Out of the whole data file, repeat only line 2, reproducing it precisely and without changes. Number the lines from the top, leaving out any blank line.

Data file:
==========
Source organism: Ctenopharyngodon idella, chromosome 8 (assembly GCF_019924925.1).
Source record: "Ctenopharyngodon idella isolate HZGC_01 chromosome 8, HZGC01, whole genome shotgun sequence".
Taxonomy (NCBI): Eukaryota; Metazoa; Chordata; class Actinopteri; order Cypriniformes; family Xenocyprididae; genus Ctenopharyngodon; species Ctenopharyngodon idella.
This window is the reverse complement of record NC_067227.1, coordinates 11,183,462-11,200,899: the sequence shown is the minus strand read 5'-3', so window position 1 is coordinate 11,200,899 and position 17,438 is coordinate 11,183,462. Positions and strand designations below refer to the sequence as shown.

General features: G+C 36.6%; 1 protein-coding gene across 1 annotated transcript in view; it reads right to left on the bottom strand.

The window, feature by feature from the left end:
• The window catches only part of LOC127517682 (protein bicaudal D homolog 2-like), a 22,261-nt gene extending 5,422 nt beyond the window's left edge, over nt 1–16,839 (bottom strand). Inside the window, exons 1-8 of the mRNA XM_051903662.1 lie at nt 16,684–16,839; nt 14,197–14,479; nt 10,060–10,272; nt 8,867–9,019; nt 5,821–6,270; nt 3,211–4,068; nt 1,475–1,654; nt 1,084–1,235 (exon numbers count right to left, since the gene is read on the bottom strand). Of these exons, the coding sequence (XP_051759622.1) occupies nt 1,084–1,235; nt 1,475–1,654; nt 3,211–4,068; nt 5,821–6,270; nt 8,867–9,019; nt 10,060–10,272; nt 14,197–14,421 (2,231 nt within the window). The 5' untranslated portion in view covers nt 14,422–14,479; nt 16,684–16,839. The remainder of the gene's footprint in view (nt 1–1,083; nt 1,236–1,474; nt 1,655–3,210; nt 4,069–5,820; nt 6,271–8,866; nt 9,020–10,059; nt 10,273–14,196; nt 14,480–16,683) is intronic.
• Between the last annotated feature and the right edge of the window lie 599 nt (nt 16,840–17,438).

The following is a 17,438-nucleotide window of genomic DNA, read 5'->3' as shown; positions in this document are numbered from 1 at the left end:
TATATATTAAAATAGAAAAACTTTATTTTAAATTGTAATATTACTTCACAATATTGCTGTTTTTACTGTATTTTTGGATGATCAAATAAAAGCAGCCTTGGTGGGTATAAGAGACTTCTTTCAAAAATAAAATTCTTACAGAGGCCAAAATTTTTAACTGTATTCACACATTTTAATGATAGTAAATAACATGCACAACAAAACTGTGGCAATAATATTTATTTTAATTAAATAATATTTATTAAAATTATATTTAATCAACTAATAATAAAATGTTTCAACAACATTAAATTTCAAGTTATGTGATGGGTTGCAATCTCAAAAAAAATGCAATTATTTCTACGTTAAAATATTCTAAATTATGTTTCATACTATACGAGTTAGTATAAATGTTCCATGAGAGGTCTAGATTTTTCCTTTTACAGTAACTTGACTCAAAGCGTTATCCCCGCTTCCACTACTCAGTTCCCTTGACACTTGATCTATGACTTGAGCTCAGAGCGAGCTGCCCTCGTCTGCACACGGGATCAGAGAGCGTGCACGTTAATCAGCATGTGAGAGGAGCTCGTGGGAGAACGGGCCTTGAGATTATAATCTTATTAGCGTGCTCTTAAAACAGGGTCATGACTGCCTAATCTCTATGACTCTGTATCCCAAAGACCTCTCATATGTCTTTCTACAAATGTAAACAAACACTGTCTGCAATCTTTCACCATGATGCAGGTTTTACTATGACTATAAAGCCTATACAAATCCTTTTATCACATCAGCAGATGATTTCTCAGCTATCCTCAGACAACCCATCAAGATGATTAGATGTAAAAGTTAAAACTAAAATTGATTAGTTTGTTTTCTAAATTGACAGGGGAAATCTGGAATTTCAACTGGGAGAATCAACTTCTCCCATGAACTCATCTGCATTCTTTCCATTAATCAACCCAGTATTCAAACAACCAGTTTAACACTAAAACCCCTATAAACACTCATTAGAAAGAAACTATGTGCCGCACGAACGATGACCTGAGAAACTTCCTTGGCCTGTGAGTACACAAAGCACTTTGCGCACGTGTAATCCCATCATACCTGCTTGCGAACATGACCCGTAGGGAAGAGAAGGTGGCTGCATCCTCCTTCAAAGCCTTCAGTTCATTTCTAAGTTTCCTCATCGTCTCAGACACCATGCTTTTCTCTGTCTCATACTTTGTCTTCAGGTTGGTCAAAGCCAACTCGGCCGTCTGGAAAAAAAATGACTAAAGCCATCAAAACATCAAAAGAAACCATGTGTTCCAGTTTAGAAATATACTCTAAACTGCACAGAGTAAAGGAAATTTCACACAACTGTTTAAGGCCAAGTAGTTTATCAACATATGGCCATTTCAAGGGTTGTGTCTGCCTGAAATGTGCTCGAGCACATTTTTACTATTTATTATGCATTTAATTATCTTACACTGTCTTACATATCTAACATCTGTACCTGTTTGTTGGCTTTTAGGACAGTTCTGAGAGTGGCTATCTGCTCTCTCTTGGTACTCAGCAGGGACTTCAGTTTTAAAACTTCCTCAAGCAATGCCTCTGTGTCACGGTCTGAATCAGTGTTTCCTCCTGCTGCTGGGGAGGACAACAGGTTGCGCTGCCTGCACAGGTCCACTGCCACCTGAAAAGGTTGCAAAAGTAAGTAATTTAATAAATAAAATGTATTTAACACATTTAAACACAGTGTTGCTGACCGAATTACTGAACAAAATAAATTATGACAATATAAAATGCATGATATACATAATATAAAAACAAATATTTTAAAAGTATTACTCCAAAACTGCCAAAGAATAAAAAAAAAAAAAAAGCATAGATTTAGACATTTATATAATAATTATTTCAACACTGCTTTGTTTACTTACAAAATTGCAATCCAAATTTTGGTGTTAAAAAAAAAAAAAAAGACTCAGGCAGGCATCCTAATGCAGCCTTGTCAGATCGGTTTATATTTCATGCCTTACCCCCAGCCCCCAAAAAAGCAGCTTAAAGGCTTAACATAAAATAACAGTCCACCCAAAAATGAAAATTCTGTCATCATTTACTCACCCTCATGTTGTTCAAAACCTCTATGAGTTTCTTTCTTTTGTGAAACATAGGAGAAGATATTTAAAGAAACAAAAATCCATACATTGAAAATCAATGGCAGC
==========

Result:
Source record: "Ctenopharyngodon idella isolate HZGC_01 chromosome 8, HZGC01, whole genome shotgun sequence".